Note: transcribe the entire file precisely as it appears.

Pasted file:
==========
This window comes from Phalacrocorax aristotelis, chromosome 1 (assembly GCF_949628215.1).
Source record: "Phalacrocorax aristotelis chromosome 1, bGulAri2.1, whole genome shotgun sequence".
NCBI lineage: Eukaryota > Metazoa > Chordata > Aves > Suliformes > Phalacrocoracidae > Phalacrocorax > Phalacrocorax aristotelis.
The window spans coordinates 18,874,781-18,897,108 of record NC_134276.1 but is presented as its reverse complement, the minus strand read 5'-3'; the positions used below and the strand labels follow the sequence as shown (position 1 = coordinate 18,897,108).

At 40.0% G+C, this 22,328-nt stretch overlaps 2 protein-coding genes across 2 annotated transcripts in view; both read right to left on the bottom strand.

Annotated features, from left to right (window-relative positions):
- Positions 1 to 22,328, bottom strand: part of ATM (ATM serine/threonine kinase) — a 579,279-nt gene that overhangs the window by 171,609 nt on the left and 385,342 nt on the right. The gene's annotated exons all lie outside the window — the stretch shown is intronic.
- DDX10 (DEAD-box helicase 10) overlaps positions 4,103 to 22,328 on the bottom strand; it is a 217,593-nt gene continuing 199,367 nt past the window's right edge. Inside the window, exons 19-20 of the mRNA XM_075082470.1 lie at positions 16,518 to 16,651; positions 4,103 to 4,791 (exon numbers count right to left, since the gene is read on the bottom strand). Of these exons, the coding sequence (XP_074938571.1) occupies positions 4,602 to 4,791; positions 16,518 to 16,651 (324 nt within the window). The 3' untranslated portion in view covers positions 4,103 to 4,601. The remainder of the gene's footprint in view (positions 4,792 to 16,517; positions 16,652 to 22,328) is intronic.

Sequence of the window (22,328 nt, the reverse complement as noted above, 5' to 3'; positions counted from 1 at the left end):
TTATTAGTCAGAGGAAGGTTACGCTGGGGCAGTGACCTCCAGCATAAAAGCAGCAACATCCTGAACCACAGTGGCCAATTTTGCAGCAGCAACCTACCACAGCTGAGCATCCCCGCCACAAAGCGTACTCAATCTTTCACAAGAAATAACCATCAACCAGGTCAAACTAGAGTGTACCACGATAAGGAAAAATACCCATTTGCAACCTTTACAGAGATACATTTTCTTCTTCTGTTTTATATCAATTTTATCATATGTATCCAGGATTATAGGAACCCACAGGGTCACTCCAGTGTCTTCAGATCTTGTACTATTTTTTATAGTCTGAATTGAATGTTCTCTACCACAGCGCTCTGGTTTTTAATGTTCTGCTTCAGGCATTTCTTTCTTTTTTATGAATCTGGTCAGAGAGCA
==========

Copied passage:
This window comes from Phalacrocorax aristotelis, chromosome 1 (assembly GCF_949628215.1).
Source record: "Phalacrocorax aristotelis chromosome 1, bGulAri2.1, whole genome shotgun sequence".
NCBI lineage: Eukaryota > Metazoa > Chordata > Aves > Suliformes > Phalacrocoracidae > Phalacrocorax > Phalacrocorax aristotelis.
The window spans coordinates 18,874,781-18,897,108 of record NC_134276.1 but is presented as its reverse complement, the minus strand read 5'-3'; the positions used below and the strand labels follow the sequence as shown (position 1 = coordinate 18,897,108).

At 40.0% G+C, this 22,328-nt stretch overlaps 2 protein-coding genes across 2 annotated transcripts in view; both read right to left on the bottom strand.

Annotated features, from left to right (window-relative positions):
- Positions 1 to 22,328, bottom strand: part of ATM (ATM serine/threonine kinase) — a 579,279-nt gene that overhangs the window by 171,609 nt on the left and 385,342 nt on the right. The gene's annotated exons all lie outside the window — the stretch shown is intronic.
- DDX10 (DEAD-box helicase 10) overlaps positions 4,103 to 22,328 on the bottom strand; it is a 217,593-nt gene continuing 199,367 nt past the window's right edge. Inside the window, exons 19-20 of the mRNA XM_075082470.1 lie at positions 16,518 to 16,651; positions 4,103 to 4,791 (exon numbers count right to left, since the gene is read on the bottom strand). Of these exons, the coding sequence (XP_074938571.1) occupies positions 4,602 to 4,791; positions 16,518 to 16,651 (324 nt within the window). The 3' untranslated portion in view covers positions 4,103 to 4,601. The remainder of the gene's footprint in view (positions 4,792 to 16,517; positions 16,652 to 22,328) is intronic.

Sequence of the window (22,328 nt, the reverse complement as noted above, 5' to 3'; positions counted from 1 at the left end):
TTATTAGTCAGAGGAAGGTTACGCTGGGGCAGTGACCTCCAGCATAAAAGCAGCAACATCCTGAACCACAGTGGCCAATTTTGCAGCAGCAACCTACCACAGCTGAGCATCCCCGCCACAAAGCGTACTCAATCTTTCACAAGAAATAACCATCAACCAGGTCAAACTAGAGTGTACCACGATAAGGAAAAATACCCATTTGCAACCTTTACAGAGATACATTTTCTTCTTCTGTTTTATATCAATTTTATCATATGTATCCAGGATTATAGGAACCCACAGGGTCACTCCAGTGTCTTCAGATCTTGTACTATTTTTTATAGTCTGAATTGAATGTTCTCTACCACAGCGCTCTGGTTTTTAATGTTCTGCTTCAGGCATTTCTTTCTTTTTTATGAATCTGGTCAGAGAGCA